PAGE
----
Articles written by Community Reporters.
Photography is not near as enjoyable as it used to be, there is always someone who will cause a fuss. I can't believe some of the incidents I read about, like a parent who takes photos of his own children in a park and gets locked up for the night in a prison cell (what were the police thinking). What about people who take photos in public places and are harassed by a minority of policemen who start claiming national security or terrorism. It has gone beyond a joke and the police really need to get a grip and stop treating ordinary people like criminals. The law is clear in most instances about people taking photos in public, this is backed by goverment ministers and the Prime Minister, so why do some police forces take a different stance.
Members of the public over react when they see someone with a camera, generally citing laws that don't exist and causing such uproar that it is taken seriously by policemen, to the point of them being taken away and treated like a criminal. And I might point out they will, in nearly all cases be released without charge depending on the circumstances, how humiliating is that for the person.
Why should you care, what can it do for you?
WiMax is short for Worldwide Interoperability for Microwave Access, WiMax is based on the IEEE 802.16 wireless standard. It sits between Cell Phone technology and WiFi, data handling is more efficient with WiMax and multimedia like VOIP or video should pose no problems.
It would give you speeds faster than normal WiFi, no more waiting around for pages to load. Connectivity will be greatly increased, no more twiddling your thumbs. If you own a laptop, what if you could walk outside with it, say a mile away or more, what if I said you could still be connected to your network. Did I also mention no telephone line required. These are just a few benefits that WiMax will bring, and Manchester will be among the first in the UK to use it.
The Community Art Project which is part of an art scheme to enhance the wall backing onto Alan Turing Way, is well under way now. It is now entering the stage of interviewing artists, after a response from 351 artists requesting the full brief, the selections had to be narrowed down. Artists had to apply by sending images of previous projects or work, a CV (Curriculum Vitae) and any statements this included a statement on how they would approach the project but not a defined proposal that supported working practices, these would be essential in providing the panel with everything they needed to make suitable choices. The first initial sifting took place at Elizabeth House, Housing Market Renewal Offices, the aim was to end up with a smaller group of artists who ticked many or all of the boxes. Each artist was looked at and any that met the criteria as laid down by the steering group were put forward for further review, this initial process covered hopeful artists.
The Community Art Project as it has come to be known, is a pilot project for New East Manchester. With the aid of funding it is hoped that through art & artists skills, something positive can be done in the community where we live.
The project is supported by Art Council England, Manchester City Council, Housing Market Renewal, Eastlands Homes and Whitworth Art Gallery. The project came about through government directives to implement regeneration projects using art as a foundation. Several projects were shortlisted around the country, and has it happens one was chosen in East Manchester, namely the wall that backs onto Alan Turing Way. As I said it is a pilot project, and from the outset several problems arose, mainly concerning community consultation and implementation of the project.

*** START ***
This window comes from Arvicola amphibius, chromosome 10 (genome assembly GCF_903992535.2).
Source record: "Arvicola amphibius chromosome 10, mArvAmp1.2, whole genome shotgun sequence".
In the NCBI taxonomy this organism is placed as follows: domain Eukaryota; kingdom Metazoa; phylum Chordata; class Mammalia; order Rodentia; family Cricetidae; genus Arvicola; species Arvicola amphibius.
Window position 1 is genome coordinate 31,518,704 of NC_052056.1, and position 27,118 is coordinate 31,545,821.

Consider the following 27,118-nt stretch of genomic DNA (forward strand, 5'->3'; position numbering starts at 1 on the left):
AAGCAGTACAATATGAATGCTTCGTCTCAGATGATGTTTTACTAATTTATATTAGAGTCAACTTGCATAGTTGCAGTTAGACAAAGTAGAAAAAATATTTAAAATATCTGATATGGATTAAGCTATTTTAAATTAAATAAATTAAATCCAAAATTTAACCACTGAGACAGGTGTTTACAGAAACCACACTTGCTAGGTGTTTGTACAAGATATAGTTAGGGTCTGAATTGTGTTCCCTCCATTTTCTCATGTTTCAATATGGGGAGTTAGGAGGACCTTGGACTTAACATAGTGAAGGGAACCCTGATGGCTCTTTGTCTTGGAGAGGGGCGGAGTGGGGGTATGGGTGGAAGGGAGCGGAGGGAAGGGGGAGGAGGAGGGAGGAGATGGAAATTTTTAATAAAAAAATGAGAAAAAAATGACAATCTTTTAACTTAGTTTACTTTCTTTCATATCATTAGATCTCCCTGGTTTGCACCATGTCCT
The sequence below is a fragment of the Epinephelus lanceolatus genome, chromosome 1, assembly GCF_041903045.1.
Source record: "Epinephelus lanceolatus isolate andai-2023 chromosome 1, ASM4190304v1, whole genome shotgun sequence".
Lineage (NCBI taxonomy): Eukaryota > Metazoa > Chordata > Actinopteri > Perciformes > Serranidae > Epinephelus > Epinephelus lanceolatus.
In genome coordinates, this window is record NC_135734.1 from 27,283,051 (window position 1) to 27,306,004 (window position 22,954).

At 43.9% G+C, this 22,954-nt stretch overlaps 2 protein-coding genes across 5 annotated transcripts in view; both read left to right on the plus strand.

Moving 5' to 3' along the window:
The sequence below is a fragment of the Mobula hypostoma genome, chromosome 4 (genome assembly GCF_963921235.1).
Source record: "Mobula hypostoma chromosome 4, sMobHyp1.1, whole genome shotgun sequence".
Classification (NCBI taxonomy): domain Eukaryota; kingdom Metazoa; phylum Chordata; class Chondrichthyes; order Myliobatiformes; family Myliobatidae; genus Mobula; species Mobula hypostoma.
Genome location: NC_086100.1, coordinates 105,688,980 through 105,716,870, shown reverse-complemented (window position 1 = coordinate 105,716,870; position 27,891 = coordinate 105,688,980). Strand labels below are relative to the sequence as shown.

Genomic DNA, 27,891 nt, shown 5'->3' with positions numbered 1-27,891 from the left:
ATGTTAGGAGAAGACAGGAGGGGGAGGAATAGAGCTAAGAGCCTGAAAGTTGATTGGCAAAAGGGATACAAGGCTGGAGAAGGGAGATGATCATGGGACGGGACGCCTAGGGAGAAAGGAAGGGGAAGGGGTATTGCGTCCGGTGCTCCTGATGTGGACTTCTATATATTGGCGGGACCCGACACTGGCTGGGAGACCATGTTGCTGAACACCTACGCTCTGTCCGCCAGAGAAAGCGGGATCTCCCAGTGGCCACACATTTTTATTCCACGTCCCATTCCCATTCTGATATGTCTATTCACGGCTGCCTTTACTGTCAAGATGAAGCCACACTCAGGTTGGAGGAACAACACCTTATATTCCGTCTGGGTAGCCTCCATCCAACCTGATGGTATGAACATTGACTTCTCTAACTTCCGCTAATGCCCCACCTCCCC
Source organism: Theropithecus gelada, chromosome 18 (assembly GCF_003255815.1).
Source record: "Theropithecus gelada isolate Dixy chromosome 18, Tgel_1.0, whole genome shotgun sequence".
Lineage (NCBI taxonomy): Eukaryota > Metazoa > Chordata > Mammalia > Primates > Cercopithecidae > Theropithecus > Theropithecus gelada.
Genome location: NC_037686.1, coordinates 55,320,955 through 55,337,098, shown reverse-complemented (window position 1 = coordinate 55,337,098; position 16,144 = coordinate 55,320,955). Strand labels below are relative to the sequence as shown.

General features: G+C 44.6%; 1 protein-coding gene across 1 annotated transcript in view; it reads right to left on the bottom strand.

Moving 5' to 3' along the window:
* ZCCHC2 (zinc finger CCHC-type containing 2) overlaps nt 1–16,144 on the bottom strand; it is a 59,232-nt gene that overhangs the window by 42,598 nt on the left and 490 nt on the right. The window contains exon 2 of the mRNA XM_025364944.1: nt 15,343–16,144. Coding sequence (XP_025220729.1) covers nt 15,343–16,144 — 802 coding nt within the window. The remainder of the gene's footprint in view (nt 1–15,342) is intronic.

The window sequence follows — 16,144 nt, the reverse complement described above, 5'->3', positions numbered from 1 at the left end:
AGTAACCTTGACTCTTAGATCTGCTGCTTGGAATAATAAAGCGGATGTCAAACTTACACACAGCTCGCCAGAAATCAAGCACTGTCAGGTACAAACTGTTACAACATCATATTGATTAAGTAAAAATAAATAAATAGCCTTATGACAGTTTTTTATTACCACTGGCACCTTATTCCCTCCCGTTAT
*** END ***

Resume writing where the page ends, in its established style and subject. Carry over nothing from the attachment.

Home Office Minister Tony McNulty MP has commented on the current legal situation regarding privacy.
"There is no legal restriction on photography in public places, and there is no presumption of privacy for individuals in a public place."
Recently at an event I was asked about taking photographs of people in public and this concerned me, mainly because of how some people reacted and started quoting non existent legalities. So I thought I would clear a few things up, and put people straight on what a photographer can and can't do.
Firstly, the law is extremely vague in a lot of areas, and really needs updating and clearly defining what a photographer can and can't do. There is a petition underway to try and get the Prime Minister to clarify the laws surrounding photography in public places, if you want to participate go here http://petitions.pm.gov.uk/photographylaw/%23content and help make it happen. And in support there is this Early Day Motion EDM 1155 PHOTOGRAPHY IN PUBLIC AREAS, why not get your local MP to add their support.
Today was a bit special, as a community reporter I got to visit the BBC along with fellow community reporters, and take a look behind the scenes of the Northwest Tonight program featuring presenters Gordon Burns and Ranvir Singh. This is part of a partnership between MCIN and the BBC who are supporting the Community Reporters programme, there will be another couple of visits next week where we will cover an introduction to journalism. It was nice to meet Gordon Burns, I remember him from years ago when we were both younger, what a nice man, a very nice man. It was also extremely nice of him to take some time to explain what he does and a basic guide to the use of the computer software programs and pose for a few photos.
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